“The Women’s Institute (WI) was formed in 1915 to revitalise rural communities and encourage women to become more involved in producing food during the First World War. Since then the organisation’s aims have broadened and the WI is now the largest voluntary women’s organisation in the UK.”
The WI will be celebrating it’s centenary year this year, so I thought it was a good time to give you an insight into the wonderful world of the WI.
The first WI meeting took place on 16 September 1915 at Llanfairpwll, Anglesey in Wales and it is amazing to see how far it has developed since then. With over 212,000 members in around 6,600 WIs, these ladies really are a force to be reckoned with. They are always embarking on new campaigns; from talking about organ donation to demanding more midwives in our hospitals and these women will not rest until something is done. I personally think they would make a great job of running this country!
My grandmother, Mary, has written a short article about her experiences with the WI so I thought I would treat you all to a few snippets.
“I first joined the Women’s Institute in 1968, at Southwick in Northamptonshire. During my time there I was Treasurer, Secretary and President, in turn. I had very good training in WI matters from my mother’s friend Pearl, who was steeped in WI.”
“I had a break of seven years when I worked full time, but I kept in close touch with the local WI branches”.
My grandmother and grandfather then moved to the Isle of Man, in 1998, where she then joined the Sulby WI. How she found out about it was pure fate! Her first encounter with the Isle of Man Federation was at the Isle of Man Airport. My grandmother and grandfather were sat in the departure lounge, waiting to board their flight to Luton and there was a large group of women, also waiting. One of them approached my grandparents, saying “You look as if you belong to the WI”. How spooky indeed! My grandmother says she never did find out how she knew! It was then my grandfather who found out about Sulby WI from the village shop and that’s where it started. From then on, my grandmother has been a member, a member of the committee and President. “I had to be careful to maintain some valuable traditions, which were important to each individual WI.” my grandmother says. Since being a member, my grandmother has had some wonderful experiences, “visits to Denman College have been of particular interest”. Denman College was founded by the National Federation of Women’s Institutes in 1948 and offers day schools and residential courses in cookery, craft and lifestyle. My grandmother was also lucky enough to attend an AGM at The Royal Albert Hall. “What an amazing experience” she says. Another wonderful experience was being invited along to a private visit of The Royal Chelsea Hospital. My grandmother and her friend, being retired nurses, were then shown round the infirmary where ill pensioners are cared for.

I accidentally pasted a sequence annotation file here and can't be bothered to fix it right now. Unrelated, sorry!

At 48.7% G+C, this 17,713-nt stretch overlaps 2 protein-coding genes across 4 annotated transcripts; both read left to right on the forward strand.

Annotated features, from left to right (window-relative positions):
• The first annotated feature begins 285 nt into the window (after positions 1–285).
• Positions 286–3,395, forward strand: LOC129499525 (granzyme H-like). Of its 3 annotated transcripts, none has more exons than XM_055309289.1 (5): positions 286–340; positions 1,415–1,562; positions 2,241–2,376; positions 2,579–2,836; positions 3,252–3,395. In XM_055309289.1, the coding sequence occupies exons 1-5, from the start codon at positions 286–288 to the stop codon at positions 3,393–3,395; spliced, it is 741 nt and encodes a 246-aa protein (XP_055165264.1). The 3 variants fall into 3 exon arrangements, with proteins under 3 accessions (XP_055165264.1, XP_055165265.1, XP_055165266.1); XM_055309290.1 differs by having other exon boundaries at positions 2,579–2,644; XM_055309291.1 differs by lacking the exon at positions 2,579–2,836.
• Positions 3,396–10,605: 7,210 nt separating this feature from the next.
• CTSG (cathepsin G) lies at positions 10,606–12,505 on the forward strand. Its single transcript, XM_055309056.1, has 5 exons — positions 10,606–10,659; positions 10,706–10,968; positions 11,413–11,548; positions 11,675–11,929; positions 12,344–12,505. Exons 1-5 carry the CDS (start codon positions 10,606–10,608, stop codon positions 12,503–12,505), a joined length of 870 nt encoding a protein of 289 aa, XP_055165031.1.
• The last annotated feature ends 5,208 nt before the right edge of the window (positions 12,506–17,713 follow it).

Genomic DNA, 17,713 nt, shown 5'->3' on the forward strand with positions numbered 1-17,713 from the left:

“On Tuesday 19th August 2014, several members of the Glamorgan Board of Trustees travelled to Llangynidr to receive the WI Centenary Baton from Powys Brecnock Federation”. The baton then travelled around the UK and the Isle of Man, where my grandmother managed to hold the baton which is a wonderful achievement and a privilege.
I always love hearing my grandmother’s stories about the WI and although when I was younger I did think it didn’t sound that exciting, I do believe that the time will come that I will join one, later on down the line. The WI has some wonderful values that any lady can aspire to achieve. There is a great sense of community and long may it continue!
Are you a member of a WI? If so where and what are you highlights, as a member?